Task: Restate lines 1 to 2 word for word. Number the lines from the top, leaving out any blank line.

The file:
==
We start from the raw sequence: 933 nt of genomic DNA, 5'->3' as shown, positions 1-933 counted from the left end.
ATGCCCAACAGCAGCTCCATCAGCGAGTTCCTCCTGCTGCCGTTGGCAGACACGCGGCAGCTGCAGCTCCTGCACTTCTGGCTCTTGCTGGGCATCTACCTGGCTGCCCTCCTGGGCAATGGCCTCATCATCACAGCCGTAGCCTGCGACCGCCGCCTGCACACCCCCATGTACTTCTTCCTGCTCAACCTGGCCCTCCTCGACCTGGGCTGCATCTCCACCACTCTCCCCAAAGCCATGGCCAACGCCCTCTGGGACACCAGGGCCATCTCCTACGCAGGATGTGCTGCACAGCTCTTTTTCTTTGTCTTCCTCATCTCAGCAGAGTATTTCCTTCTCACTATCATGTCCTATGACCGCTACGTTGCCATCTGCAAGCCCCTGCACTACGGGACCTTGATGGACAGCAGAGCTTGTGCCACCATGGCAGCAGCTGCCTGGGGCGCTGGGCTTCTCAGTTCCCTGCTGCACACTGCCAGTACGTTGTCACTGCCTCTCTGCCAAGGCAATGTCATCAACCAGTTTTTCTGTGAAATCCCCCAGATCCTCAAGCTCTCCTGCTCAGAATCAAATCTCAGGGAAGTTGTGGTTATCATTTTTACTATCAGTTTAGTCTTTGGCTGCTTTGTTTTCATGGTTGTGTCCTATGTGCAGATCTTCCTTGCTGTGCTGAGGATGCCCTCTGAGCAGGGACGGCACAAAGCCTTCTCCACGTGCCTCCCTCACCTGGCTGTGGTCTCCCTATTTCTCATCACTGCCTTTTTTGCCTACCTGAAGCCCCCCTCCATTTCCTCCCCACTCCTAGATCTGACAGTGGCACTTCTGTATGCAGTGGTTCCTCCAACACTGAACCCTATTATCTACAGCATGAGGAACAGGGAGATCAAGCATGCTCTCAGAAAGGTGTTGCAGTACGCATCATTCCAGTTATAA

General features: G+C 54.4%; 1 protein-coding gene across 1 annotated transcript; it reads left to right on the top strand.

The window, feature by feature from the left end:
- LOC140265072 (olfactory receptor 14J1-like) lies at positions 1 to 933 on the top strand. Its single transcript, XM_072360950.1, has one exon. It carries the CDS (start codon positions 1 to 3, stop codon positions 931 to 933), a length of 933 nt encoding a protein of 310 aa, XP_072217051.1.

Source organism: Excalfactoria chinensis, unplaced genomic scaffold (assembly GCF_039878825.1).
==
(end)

We start from the raw sequence: 933 nt of genomic DNA, 5'->3' as shown, positions 1-933 counted from the left end.
ATGCCCAACAGCAGCTCCATCAGCGAGTTCCTCCTGCTGCCGTTGGCAGACACGCGGCAGCTGCAGCTCCTGCACTTCTGGCTCTTGCTGGGCATCTACCTGGCTGCCCTCCTGGGCAATGGCCTCATCATCACAGCCGTAGCCTGCGACCGCCGCCTGCACACCCCCATGTACTTCTTCCTGCTCAACCTGGCCCTCCTCGACCTGGGCTGCATCTCCACCACTCTCCCCAAAGCCATGGCCAACGCCCTCTGGGACACCAGGGCCATCTCCTACGCAGGATGTGCTGCACAGCTCTTTTTCTTTGTCTTCCTCATCTCAGCAGAGTATTTCCTTCTCACTATCATGTCCTATGACCGCTACGTTGCCATCTGCAAGCCCCTGCACTACGGGACCTTGATGGACAGCAGAGCTTGTGCCACCATGGCAGCAGCTGCCTGGGGCGCTGGGCTTCTCAGTTCCCTGCTGCACACTGCCAGTACGTTGTCACTGCCTCTCTGCCAAGGCAATGTCATCAACCAGTTTTTCTGTGAAATCCCCCAGATCCTCAAGCTCTCCTGCTCAGAATCAAATCTCAGGGAAGTTGTGGTTATCATTTTTACTATCAGTTTAGTCTTTGGCTGCTTTGTTTTCATGGTTGTGTCCTATGTGCAGATCTTCCTTGCTGTGCTGAGGATGCCCTCTGAGCAGGGACGGCACAAAGCCTTCTCCACGTGCCTCCCTCACCTGGCTGTGGTCTCCCTATTTCTCATCACTGCCTTTTTTGCCTACCTGAAGCCCCCCTCCATTTCCTCCCCACTCCTAGATCTGACAGTGGCACTTCTGTATGCAGTGGTTCCTCCAACACTGAACCCTATTATCTACAGCATGAGGAACAGGGAGATCAAGCATGCTCTCAGAAAGGTGTTGCAGTACGCATCATTCCAGTTATAA